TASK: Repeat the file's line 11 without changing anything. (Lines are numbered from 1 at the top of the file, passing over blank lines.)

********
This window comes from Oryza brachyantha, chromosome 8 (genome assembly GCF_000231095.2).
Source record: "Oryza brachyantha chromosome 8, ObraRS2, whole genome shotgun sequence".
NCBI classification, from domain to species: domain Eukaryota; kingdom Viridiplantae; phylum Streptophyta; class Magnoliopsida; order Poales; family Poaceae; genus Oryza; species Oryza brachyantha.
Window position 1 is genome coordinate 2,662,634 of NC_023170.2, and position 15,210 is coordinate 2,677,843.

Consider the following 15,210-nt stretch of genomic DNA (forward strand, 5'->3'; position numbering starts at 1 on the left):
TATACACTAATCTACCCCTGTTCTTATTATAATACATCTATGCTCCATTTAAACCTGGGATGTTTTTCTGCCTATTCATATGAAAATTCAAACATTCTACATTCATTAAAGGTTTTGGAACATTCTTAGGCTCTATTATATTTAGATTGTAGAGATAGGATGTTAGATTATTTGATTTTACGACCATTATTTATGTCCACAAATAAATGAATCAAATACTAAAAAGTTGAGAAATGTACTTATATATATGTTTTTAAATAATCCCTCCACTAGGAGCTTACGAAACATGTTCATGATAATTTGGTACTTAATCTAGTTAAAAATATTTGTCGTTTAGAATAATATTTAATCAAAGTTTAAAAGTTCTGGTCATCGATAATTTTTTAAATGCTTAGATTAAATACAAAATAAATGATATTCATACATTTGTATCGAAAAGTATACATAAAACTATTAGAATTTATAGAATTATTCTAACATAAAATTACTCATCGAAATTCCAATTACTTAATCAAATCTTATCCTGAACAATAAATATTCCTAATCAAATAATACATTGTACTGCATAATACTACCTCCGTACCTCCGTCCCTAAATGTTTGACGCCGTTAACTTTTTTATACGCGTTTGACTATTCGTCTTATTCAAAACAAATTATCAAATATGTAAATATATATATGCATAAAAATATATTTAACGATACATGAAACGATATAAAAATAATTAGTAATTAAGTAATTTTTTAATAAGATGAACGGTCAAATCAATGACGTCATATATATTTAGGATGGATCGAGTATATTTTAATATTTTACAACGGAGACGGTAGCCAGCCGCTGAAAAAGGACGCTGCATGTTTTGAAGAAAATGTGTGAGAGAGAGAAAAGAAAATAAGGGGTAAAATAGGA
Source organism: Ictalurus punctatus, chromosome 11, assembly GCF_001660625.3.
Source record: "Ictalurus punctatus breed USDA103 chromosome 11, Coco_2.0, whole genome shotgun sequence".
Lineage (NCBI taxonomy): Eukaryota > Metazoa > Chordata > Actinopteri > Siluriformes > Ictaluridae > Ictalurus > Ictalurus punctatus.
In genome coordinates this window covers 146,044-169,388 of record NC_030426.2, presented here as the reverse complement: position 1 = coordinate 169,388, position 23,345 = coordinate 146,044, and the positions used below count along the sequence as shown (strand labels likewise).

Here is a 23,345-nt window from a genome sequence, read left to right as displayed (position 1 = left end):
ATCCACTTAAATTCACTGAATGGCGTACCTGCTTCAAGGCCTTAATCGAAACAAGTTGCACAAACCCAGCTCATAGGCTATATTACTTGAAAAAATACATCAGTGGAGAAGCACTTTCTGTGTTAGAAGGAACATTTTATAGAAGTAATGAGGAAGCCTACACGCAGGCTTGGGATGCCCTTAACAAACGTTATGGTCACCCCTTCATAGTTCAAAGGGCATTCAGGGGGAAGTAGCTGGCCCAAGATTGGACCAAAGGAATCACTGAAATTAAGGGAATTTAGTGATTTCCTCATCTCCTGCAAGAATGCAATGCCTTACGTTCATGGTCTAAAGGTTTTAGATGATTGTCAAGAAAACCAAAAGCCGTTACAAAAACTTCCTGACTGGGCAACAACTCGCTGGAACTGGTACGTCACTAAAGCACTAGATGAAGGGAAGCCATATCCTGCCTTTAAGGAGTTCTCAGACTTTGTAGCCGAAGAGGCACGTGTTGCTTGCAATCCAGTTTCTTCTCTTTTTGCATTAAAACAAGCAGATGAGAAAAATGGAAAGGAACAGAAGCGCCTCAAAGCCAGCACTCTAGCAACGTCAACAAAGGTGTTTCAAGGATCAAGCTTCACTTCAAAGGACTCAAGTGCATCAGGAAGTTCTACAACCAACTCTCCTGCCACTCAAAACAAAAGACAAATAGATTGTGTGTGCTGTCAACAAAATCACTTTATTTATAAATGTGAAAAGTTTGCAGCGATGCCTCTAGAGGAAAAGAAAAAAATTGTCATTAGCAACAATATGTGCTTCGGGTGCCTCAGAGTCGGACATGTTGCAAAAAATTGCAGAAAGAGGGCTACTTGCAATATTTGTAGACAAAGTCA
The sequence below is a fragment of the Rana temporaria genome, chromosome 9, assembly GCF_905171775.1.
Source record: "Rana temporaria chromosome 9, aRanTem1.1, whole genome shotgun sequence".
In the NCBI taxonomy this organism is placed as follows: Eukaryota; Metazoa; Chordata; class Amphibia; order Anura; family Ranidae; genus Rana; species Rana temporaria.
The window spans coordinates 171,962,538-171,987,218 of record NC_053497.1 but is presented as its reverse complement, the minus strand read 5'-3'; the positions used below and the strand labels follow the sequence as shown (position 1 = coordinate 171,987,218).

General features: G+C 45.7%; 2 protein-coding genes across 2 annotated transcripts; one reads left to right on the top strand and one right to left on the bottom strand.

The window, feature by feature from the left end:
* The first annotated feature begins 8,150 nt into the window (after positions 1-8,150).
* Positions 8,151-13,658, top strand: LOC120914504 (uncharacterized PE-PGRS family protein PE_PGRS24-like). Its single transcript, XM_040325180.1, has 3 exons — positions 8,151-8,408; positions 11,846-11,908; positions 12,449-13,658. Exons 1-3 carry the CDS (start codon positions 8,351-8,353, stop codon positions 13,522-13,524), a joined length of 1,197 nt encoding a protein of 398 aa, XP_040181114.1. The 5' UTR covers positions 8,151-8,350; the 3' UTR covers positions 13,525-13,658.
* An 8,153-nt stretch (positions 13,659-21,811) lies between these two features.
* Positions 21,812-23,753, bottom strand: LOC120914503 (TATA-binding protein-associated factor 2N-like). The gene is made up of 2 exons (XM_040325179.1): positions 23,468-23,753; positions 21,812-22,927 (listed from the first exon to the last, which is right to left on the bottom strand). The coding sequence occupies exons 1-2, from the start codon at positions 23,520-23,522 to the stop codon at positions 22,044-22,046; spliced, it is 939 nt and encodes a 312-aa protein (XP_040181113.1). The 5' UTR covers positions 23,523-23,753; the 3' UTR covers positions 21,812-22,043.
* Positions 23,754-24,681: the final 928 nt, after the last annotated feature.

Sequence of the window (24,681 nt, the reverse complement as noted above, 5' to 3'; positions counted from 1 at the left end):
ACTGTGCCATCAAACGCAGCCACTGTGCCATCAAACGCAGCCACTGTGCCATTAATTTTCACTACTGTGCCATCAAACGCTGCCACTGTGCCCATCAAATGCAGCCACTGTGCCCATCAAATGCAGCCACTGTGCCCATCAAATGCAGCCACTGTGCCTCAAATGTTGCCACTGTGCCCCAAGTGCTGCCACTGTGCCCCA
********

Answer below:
Here is a 23,345-nt window from a genome sequence, read left to right as displayed (position 1 = left end):